If you have any questions or would like more information, please contact Jonathan Romvary at [email protected].

Head In the Cloud – United States Supreme Court Takes On Application of Domestic Warrant To Information Stored Internationally

Posted on: March 9th, 2018

By: Glenn M. Kenna

The Supreme Court is set to decide a vital question this term – Can the government use a warrant served in the United States to obtain emails stored abroad?  The United States Government says it can, Microsoft disagrees.  The Case is United States v. Microsoft Corporation, in which the Supreme Court heard oral argument on February 27, 2018.

To understand the nature of the conflict a little back story is necessary.  Congress passed a law in 1986, the Electronic Communications Privacy Act (ECPA).  Part of title II of the ECPA, 18 USC § 2703, allows law enforcement agencies to issue warrants, so called Section 2703 Warrants, to discover electronic communications stored in an “electronic communications system.”  In other words, the government can serve a warrant on an email service provider, such as Microsoft, and obtain emails stored on Microsoft’s servers.

In the Microsoft case, the Government did exactly that.  It served a warrant on Microsoft in Redmond Washington to discover electronically stored communications in connection with an ongoing investigation into a crime allegedly committed in the United States.  The issue at the heart of the dispute is that the warrant sought the contents of communications stored on servers in Ireland.  In response to the warrant, Microsoft turned over domestically stored information (in this case certain metadata about the emails) but refused to turn over the contents of the communications stored abroad.  A legal battle between the Government and Microsoft has ensued, ultimately leading to the Supreme Court granting cert.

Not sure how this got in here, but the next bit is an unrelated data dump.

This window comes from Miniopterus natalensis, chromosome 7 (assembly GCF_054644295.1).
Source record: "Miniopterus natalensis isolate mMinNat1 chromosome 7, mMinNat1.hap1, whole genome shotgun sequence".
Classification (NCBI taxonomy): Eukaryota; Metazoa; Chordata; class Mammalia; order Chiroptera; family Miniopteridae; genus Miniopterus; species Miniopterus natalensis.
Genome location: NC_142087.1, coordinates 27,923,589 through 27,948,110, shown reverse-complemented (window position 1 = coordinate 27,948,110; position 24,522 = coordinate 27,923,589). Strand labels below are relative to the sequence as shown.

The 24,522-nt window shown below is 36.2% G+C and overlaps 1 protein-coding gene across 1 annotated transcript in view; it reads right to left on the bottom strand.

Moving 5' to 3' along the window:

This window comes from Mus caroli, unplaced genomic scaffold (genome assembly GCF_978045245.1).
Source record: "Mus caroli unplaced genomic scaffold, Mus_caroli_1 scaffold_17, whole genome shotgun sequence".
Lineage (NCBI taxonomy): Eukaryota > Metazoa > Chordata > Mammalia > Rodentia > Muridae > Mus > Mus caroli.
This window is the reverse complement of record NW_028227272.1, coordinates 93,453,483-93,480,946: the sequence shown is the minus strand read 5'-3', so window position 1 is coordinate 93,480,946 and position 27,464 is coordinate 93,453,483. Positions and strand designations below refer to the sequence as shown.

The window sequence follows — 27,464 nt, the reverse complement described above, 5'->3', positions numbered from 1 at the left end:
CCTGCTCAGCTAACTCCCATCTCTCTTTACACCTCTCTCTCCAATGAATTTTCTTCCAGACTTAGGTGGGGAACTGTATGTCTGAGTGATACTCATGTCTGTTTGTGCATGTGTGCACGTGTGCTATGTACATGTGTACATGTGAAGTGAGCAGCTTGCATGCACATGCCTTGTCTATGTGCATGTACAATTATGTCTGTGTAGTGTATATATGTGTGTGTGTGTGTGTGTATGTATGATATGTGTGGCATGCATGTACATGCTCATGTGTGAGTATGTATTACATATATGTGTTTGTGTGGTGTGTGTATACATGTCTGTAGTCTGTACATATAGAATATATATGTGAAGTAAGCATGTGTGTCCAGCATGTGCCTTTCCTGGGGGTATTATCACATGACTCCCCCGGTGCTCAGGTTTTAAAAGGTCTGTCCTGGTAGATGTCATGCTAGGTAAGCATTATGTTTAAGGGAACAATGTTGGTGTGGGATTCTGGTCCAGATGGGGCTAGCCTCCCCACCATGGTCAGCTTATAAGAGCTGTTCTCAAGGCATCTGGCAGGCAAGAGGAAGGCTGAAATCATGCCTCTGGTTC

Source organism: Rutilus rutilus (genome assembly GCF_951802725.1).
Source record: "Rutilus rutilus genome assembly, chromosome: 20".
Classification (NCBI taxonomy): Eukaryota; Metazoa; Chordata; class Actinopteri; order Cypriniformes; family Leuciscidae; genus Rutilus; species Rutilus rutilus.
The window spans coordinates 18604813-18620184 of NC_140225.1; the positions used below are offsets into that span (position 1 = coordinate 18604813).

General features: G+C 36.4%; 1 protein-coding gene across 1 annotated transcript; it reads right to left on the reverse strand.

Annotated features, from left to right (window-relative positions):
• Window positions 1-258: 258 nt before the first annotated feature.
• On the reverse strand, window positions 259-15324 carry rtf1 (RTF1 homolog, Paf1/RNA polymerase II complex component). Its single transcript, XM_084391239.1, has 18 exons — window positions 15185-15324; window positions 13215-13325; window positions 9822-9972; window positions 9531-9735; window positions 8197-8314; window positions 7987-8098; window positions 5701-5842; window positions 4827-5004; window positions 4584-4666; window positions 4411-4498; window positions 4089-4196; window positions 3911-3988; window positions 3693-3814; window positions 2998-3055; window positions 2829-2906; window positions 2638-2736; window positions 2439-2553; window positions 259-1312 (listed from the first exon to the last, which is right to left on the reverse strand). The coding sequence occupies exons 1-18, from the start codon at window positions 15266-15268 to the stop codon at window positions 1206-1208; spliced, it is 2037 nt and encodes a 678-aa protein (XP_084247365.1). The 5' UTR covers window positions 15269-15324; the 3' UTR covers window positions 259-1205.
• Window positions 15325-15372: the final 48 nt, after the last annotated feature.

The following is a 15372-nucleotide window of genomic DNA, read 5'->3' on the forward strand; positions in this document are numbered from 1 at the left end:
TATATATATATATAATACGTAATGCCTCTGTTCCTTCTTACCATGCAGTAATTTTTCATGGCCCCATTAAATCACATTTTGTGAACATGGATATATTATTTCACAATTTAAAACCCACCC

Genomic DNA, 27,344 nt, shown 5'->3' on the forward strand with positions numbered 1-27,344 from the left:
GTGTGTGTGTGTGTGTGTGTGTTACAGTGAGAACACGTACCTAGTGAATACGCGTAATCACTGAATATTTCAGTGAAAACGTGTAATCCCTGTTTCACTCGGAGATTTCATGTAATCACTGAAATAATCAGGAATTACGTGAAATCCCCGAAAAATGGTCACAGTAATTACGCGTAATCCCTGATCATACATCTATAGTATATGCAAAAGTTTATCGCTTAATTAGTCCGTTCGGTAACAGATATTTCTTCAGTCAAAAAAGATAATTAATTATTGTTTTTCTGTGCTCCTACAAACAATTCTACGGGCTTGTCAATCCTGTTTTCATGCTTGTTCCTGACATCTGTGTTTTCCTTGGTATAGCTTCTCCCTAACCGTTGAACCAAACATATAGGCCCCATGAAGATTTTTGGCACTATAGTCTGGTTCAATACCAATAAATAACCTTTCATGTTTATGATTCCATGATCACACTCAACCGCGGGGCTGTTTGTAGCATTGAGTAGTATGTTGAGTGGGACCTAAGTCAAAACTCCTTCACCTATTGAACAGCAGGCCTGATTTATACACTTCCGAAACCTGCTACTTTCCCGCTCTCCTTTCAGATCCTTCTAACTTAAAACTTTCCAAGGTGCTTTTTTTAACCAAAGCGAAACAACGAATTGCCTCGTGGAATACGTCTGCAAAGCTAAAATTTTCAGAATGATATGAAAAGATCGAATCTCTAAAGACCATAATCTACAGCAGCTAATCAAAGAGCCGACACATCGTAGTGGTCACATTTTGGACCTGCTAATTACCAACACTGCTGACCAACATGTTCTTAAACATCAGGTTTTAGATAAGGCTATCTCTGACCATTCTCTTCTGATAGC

In the ongoing dispute between Microsoft and the Government, Microsoft contends that the Government’s attempt to enforce the warrant is an extraterritorial act, i.e. and attempt by the Government to enforce Untied States Law abroad.  It further asserts that complying with the warrant could run afoul of the law in the country where the information is stored.  The United States’ position is that, should the ECPA not apply to information stored abroad, every service provider would simply move their servers out of the United States – taking the communications beyond the reach of US law enforcement agencies.  Moreover, it reasons, Microsoft can access the information domestically regardless of where the information is stored, which the government contends does not require the application of the ECPA abroad.

The ECPA pre-dates the internet.  Email as we know it today did not exist in 1986.  The drafters of the ECPA could not have imagined a world where people stored their entire lives on remote servers, or a world where those servers could be located anywhere across the globe.  Those are issues with which courts continue to struggle, including the Supreme Court in this case.

It remains to be seen how the Court will rule in the Microsoft case, or if Congress will act to modernize the ECPA before the Court’s decision (indeed, a bipartisan group of senators has introduced the CLOUD act to address the issues raised in the Microsoft case.)  What is clear, however, is that Microsoft represents just one small part of an ongoing clash between law and technology.  While not at issue directly in the Microsoft case, the dispute also raises the question, what right do we have in the privacy of our electronic worlds?

If you have any questions or would like more information, please contact Glenn Kenna at [email protected].